Hi, I’m Eileen. Pleased to meet you!
I am an author, public speaker, and a woman with autism and sensory processing disorder. Minneapolis is home with my husband, and grown children and step-children. My first book is The Weighted Blanket Guide, and the next one is on autism.
“I am a rock; I am an island,” sang Simon and Garfunkel over and over again, and over and over. I didn’t realize until later what the phrase meant.
I am fortunate to have had my first years without TV. In the village, back in the 60s and 70s, there were no dish or cable, or satellite phones, or cars and roads.
In that northern Canadian village we had Ski-Doos, boats, and airplanes. We had a plane, a blue and yellow Piper Cub with the call letters CF-NTN. To start the plane, my dad had to pull on the prop (propeller) to get it started, much like starting a lawnmower. To land, it used floats in the summer and skis in the winter. At freeze-up and break-up no one got in or out.
Mum said I didn’t talk, and she didn’t know if I couldn’t or wouldn’t or just didn’t. But, life was good. My friends were Johnny Cash, Tommy James, Loretta Lynn, Marilyn McCoo, Helen Reddy, Merle Haggard, and Hank Williams, Sr., to name a few.
I had a lynx pelt to sleep on, which was much softer than the albino beaver pelt in the living room. I wasn’t living in a lean-to; I had sheets and blankets like others, but I loved petting the lynx. These days, it would be horrifying to people, but that’s the way it was back then.
At fur trade time at the Hudson’s Bay store, I went in the back and rolled around in the furs even though they stank because I loved the feeling.
Eventually I did talk, and my mother discovered one day when she had a friend over with her two girls, that I was fluent in Ojibwe also. Technically, because the village was on the border of the Ojibwe and Cree nations, the language was Oji-Cree.
It was an Ojibwe town on the reservation with only a handful of white people with non-whites such as Violet from Jamaica, Helen from China, and Hassan’s parents from India who were usually nurses and the Hudson’s Bay store manager and the Jesuit Priest. We also had a revolving door of scientists staying at our house such as anthropologists or geologists. (I had a great rock collection.)
We left and went south to Thunder Bay, Ontario where our families lived. Thankfully, my parents divorced, but it was really tough financially, but Mum was adamant that we have piano lessons and sports.
My lack of social skills grew into a greater problem as I progressed in school. Every new teacher would send me to get my hearing tested because I didn’t respond to people talking to me, and each time, my hearing was fine. I also found speech hard to understand. Given the social difficulties, my otherwise stellar report cards usually had a version of “Has difficulty following directions,” and, “Does not join in group activities.”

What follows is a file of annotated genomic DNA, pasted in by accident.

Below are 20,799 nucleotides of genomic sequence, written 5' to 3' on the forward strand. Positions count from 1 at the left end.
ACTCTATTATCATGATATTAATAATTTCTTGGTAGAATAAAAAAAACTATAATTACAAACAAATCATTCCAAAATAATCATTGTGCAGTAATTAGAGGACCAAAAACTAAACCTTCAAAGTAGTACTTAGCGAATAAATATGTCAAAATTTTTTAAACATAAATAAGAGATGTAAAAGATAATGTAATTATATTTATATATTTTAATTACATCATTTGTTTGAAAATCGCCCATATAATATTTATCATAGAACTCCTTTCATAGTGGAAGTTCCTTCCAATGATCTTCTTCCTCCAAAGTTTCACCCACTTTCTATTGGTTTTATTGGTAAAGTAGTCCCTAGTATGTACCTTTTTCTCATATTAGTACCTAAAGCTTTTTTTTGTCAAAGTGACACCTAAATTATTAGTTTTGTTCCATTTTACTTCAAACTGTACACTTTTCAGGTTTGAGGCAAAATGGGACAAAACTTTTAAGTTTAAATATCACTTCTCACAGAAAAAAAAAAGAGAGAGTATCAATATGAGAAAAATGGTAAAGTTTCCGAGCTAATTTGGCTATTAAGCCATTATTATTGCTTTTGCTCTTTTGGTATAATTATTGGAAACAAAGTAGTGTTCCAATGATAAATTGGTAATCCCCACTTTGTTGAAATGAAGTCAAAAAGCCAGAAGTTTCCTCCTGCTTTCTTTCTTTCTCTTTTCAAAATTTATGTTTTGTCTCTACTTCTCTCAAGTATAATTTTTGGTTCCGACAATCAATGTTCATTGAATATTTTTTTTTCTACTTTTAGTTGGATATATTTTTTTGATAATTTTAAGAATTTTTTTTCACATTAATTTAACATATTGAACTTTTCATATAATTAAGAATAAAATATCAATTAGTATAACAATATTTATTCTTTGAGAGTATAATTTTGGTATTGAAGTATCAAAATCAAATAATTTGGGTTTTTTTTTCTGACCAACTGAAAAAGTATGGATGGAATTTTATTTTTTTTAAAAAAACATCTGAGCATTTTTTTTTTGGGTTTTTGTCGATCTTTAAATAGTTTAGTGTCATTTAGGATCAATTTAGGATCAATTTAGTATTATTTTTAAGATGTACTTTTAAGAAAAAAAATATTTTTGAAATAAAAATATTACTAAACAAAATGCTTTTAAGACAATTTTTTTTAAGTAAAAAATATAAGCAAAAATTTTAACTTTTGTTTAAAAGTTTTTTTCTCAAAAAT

Mum thought my social ineptitude was the result of skipping grades, so she put a stop to it. Skipping grades certainly didn’t help, but the actual cause was autism, and kids like me fell through the cracks.
I’ll skip talking about high school because it was hell. Maybe another day I will talk about it.
At 18, I moved north again, this time to Thompson in northern Manitoba. It was on the tree line and a short train ride to Churchill where tourists flocked to see the polar bears. I wouldn’t go there because if you see a polar bear, it’s too late.
In high summer, the sun would slide down for hours, not like closer to the equator where it suddenly sinks or rises. It lingered a bit, and then began its slow ascent.
And, oh, the northern lights! I would float on my back in some lake or another and watch the world light up with moving color. There were no shadows. You see, the sun is in one point in the sky so it casts a shadow; northern lights are the entire sky, so a boulder would light up the same on either side.
Then I would quickly dunk under the water to escape the horse and deer flies. Yes, the mosquitoes were bad since they had plenty of breeding ground in the muskeg that sat atop the permafrost.
At 20, the arctic night came and my mood plummeted into depression as I moved south to Winnipeg to attend The University of Manitoba. It’s hard trying to study while depressed out of my mind. I felt like the line from a poem by Milton Acorn, “…she dragged her days like a sled over gravel.”
At 25, fast forward to Minneapolis—the Deep South for this Canadian girl. I had a rocky marriage then divorced.
At about 39, my therapist said that I may want to get evaluated for Asperger’s syndrome. I visited a psychologist who specialized in Asperger’s in adults, and I did “very well” on the test. (Asperger’s is now just called “autism” or “high-functioning” autism.)
I spent days online learning about it. It all made sense now. I was glued to groups on Delphi Forums. Facebook came along, but I didn’t have the anonymity to feel free to exchange, and the phrase, “Just be yourself,” didn’t work for me.
This writing came about because I didn’t know what to write for my bio, so I asked on FB. TyAnn and Nancy said that I didn’t share about myself. At 51, I have years of experience to share about autism.
Life is good now. I love the lush foliage here in Minnesota; I like that the state sprays for mosquitoes in the metro; and I love my handsome American husband.
I’m working on my next book, on autism. I’m also taking up public speaking!
Friend me on Facebook. I promise I will be more forthcoming!